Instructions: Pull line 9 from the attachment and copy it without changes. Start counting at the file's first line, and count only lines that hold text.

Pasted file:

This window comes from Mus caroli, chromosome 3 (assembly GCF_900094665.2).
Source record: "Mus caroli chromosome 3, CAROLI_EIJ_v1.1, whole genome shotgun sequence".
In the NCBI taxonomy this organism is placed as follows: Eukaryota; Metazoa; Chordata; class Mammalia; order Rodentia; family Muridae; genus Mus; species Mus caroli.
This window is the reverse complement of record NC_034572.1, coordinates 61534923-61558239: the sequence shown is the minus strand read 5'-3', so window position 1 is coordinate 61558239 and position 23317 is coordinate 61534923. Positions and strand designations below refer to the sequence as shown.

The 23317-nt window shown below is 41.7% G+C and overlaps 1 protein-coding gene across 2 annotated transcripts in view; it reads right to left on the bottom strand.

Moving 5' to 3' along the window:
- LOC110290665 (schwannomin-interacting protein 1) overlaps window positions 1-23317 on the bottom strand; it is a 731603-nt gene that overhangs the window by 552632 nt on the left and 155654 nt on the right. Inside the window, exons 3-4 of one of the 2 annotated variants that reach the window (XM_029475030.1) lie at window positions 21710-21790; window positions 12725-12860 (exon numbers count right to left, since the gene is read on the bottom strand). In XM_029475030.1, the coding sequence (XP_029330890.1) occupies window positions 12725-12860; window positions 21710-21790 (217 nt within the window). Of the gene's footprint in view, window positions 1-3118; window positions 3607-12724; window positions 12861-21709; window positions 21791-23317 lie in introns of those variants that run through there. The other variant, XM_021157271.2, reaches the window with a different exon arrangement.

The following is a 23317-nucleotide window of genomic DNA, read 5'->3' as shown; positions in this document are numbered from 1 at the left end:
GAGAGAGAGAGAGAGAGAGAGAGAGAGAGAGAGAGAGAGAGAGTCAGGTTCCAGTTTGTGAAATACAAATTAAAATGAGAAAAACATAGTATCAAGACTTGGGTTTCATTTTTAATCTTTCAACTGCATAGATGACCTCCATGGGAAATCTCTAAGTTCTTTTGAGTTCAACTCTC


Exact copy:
GAGAGAGAGAGAGAGAGAGAGAGAGAGAGAGAGAGAGAGAGAGTCAGGTTCCAGTTTGTGAAATACAAATTAAAATGAGAAAAACATAGTATCAAGACTTGGGTTTCATTTTTAATCTTTCAACTGCATAGATGACCTCCATGGGAAATCTCTAAGTTCTTTTGAGTTCAACTCTC